When residents vote in the primary, many of the poll workers they meet won’t just be staffing a precinct — they’ll also be fundraising through the Adopt-A-Precinct program. And they’re ready for it. For several months, the Sumter County elections office has been preparing poll workers for the primary, including Adopt-A-Precinct participants. The county’s program is part of a statewide initiative that allows organizations and clubs to staff voting locations. Afterward, the wages they earn are donated to charitable causes. Sumter County’s program has been popular since it began in 2018, and has gradually expanded. When election day polling locations open Aug. 23, about half will be staffed by Adopt-A-Precinct volunteers.
“I think it’s great because the bulk of the money will all go back to the community to their charitable causes, groups or scholarships,” said Bill Keen, Sumter elections supervisor. “It’s great to see it spent back here.”
But, before local organizations can head to the polls, they have had to complete a number of steps, including recruiting club members willing to participate way in advance of the election.
It’s something ordinary poll workers don’t have to think about.
“These groups have to go out and recruit their members,” Keen said. “So we try to give them as much advance notice as they possibly can so they can generate their team.”
Everyone who staffs a precinct must be a Sumter County resident, which can complicate matters. The Sophisticated Gents of Florida, for instance, have many members who live outside Sumter.
“Recruiting was a challenge, but we were able to meet that challenge,” said Otis Lane, Sophisticated Gents vice president.
The Sophisticated Gents, who are staffing Colony Cottage Recreation Complex, have participated in the program since 2018. In 2020, they raised about $6,000.
Lane was a poll worker in 2020 and is returning this year. He said it’s important because it’s his constitutional right to vote, but volunteering as a citizen has also been enlightening.
“To actually be there and be a participant and see for yourself, I think that has really been a benefit for me individually,” said Lane, of the Village of Charlotte.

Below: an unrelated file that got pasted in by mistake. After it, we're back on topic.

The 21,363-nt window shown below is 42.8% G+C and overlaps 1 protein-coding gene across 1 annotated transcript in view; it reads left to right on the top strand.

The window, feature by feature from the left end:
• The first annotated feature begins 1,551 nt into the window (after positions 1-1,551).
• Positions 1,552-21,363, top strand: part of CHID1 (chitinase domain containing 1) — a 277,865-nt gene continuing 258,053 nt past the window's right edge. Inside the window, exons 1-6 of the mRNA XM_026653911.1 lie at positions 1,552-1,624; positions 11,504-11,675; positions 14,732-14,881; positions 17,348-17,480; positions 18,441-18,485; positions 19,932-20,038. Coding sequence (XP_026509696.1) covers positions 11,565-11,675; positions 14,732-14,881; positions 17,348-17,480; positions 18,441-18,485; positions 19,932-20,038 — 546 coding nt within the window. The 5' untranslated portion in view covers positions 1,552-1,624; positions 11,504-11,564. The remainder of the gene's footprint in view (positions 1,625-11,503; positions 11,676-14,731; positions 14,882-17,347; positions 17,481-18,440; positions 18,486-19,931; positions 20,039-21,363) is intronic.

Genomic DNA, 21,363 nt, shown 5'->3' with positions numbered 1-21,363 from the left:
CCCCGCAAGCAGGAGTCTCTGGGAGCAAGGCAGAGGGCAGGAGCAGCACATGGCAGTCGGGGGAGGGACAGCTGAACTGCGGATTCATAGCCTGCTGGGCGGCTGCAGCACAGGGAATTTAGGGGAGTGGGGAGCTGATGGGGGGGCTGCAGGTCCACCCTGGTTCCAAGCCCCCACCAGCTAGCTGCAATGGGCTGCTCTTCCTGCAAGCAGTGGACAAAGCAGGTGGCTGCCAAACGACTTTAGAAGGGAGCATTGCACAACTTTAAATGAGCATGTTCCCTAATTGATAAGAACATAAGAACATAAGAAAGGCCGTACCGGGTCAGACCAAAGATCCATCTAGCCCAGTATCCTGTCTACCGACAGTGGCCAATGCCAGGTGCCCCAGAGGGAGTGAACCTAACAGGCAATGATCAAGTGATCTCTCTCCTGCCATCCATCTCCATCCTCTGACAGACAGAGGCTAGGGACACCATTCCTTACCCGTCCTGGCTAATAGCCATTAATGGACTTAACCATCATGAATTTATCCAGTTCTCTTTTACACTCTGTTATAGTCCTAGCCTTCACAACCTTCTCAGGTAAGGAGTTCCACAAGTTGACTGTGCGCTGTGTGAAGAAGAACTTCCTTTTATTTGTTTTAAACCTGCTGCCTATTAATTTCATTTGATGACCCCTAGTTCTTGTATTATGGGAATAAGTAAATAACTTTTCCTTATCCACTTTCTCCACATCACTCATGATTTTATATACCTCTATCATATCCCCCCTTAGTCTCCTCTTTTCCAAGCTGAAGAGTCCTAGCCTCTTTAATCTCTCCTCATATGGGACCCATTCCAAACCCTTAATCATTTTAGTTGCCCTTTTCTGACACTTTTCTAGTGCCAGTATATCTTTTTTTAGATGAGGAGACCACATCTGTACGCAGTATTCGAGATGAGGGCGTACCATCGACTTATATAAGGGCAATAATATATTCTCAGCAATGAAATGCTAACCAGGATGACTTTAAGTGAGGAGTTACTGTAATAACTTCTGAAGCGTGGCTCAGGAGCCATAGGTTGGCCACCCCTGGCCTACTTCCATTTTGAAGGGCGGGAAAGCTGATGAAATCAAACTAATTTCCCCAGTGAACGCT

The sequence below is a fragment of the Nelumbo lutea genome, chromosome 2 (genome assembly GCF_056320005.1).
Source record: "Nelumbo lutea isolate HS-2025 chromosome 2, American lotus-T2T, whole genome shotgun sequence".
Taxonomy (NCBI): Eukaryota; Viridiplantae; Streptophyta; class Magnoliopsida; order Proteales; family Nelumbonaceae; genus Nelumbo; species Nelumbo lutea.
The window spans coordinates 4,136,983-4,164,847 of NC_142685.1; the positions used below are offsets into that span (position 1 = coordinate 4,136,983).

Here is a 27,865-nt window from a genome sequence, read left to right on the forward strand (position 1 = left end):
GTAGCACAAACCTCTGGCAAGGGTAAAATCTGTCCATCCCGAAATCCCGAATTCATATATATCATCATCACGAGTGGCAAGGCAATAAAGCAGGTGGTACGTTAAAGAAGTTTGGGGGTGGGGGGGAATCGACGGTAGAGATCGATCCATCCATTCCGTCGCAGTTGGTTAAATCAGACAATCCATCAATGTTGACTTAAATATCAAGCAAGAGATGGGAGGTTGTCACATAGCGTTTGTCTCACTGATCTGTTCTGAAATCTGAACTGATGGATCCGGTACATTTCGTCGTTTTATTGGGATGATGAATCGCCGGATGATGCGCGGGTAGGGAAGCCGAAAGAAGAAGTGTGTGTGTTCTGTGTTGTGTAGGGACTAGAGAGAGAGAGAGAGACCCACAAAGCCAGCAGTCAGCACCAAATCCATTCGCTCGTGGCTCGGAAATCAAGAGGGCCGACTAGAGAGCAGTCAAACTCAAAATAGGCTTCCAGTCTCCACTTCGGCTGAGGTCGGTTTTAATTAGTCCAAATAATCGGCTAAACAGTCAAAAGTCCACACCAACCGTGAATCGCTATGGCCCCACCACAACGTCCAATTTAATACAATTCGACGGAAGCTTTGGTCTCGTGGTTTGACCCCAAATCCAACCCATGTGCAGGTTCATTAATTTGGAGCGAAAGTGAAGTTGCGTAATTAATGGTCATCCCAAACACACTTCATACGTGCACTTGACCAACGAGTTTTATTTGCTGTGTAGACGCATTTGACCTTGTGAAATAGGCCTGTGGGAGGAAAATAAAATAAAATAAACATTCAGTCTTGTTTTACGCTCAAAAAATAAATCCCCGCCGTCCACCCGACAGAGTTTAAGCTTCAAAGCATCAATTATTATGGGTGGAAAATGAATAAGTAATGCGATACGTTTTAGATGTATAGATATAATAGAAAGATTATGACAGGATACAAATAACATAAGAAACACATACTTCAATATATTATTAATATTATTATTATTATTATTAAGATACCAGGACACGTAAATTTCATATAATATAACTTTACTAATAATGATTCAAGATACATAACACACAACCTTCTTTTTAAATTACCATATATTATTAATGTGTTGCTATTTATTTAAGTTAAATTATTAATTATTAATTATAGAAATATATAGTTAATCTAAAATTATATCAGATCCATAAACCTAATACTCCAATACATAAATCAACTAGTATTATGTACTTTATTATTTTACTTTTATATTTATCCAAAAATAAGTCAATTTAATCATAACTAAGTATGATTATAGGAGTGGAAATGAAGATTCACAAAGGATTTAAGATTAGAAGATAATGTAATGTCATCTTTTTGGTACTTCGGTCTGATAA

When the Rotary Club of The Villages asked for volunteers, Wendy Weaver said yes, despite never having worked the polls before. It’s her club’s first time, too.
She was motivated by a friend in Virginia who was a poll worker. Because of her, Weaver thought it was a great thing to do for the community and country.
The fundraising aspect appealed as well, she said.
After group members step forward, they have to train. By statute every poll worker has to undergo training before each election, Keen said, even if they worked the last election.
Not all poll workers went to the same sessions, though. Everyone has different levels of experience, and not everyone is filling the same position.
Karen Schwering, past president of Hometown Civitan, is responsible for duties including greeting voters and printing out their ballots. “Not one of them leaves without saying thank you,” she said. “I can’t think of a time when somebody was terribly rude. They just really appreciate what we’re doing, and they’re very thankful and always say so.”
Because she’s worked the polls before with Hometown Civitan, which has been part of the program since 2018, she trained virtually. “It was good to just be in my den on the computer,” said Schwering, of the Village of Collier.
Anyone training for the first time, however, goes to the Bushnell elections office. That way they can train on the actual machines, Keen said.
Weaver was one of those who trained in Bushnell, and her duties involve working with the voting machines. For example, if a paper ballot gets jammed inside, it’s her responsibility to fix it.
“I’ve unjammed a lot of printers in my day, but this is really serious business to me, voting,” said Weaver, of the Village Hacienda. It made her feel better to be able to work with the machines before the big day, she said.
When Aug. 23 rolls around, Weaver will help staff Riverbend Recreation Center.
Schwering, however, will be at The Villages Sumter County Service Center on Aug. 13. Hometown Civitan is the only group staffing an early voting site in Sumter County, and, according to Keen, the only ones in the state.
They also worked early voting in 2020, and raised more than $43,000.
“When you get right down to it, there’s not really a lot of ways to raise money that’s unique because of so many clubs in The Villages that are raising money,” said Laura McLaughlin, Hometown Civitan’s 2022 Adopt-A-Precinct team leader.
When you hold a golf tournament, you have to have a golf course, an awards ceremony and so forth, she said.
“It’s a lot of work to do that as well, but we feel like this is a good place for our club,” said McLaughlin, of the Village of Collier. Now, they just have to wait until Aug. 13.
“Everybody’s been trained and we’re good to go,” McLaughlin said.
Specialty Editor Leah Schwarting can be reached at 352-753-1119, ext. 5375, or firstname.lastname@example.org.